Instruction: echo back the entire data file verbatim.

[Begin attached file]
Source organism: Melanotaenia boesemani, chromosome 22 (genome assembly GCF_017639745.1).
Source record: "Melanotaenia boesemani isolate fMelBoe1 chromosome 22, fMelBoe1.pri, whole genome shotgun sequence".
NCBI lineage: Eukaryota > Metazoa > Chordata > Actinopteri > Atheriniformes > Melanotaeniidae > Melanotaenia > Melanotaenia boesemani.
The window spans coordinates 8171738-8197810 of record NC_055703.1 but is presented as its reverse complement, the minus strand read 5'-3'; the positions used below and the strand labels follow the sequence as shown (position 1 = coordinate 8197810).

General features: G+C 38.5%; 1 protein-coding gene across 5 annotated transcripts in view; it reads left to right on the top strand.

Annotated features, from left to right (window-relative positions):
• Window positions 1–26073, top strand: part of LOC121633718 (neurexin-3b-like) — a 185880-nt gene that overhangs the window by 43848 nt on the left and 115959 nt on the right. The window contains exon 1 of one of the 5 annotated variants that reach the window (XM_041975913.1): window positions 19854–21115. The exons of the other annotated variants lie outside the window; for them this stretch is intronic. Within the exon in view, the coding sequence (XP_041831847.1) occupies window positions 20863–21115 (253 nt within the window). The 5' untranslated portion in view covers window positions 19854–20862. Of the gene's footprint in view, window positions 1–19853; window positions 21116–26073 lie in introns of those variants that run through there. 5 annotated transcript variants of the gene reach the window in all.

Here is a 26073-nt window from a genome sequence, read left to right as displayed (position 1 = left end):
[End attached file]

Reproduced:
Source organism: Melanotaenia boesemani, chromosome 22 (genome assembly GCF_017639745.1).
Source record: "Melanotaenia boesemani isolate fMelBoe1 chromosome 22, fMelBoe1.pri, whole genome shotgun sequence".
NCBI lineage: Eukaryota > Metazoa > Chordata > Actinopteri > Atheriniformes > Melanotaeniidae > Melanotaenia > Melanotaenia boesemani.
The window spans coordinates 8171738-8197810 of record NC_055703.1 but is presented as its reverse complement, the minus strand read 5'-3'; the positions used below and the strand labels follow the sequence as shown (position 1 = coordinate 8197810).

General features: G+C 38.5%; 1 protein-coding gene across 5 annotated transcripts in view; it reads left to right on the top strand.

Annotated features, from left to right (window-relative positions):
• Window positions 1–26073, top strand: part of LOC121633718 (neurexin-3b-like) — a 185880-nt gene that overhangs the window by 43848 nt on the left and 115959 nt on the right. The window contains exon 1 of one of the 5 annotated variants that reach the window (XM_041975913.1): window positions 19854–21115. The exons of the other annotated variants lie outside the window; for them this stretch is intronic. Within the exon in view, the coding sequence (XP_041831847.1) occupies window positions 20863–21115 (253 nt within the window). The 5' untranslated portion in view covers window positions 19854–20862. Of the gene's footprint in view, window positions 1–19853; window positions 21116–26073 lie in introns of those variants that run through there. 5 annotated transcript variants of the gene reach the window in all.

Here is a 26073-nt window from a genome sequence, read left to right as displayed (position 1 = left end):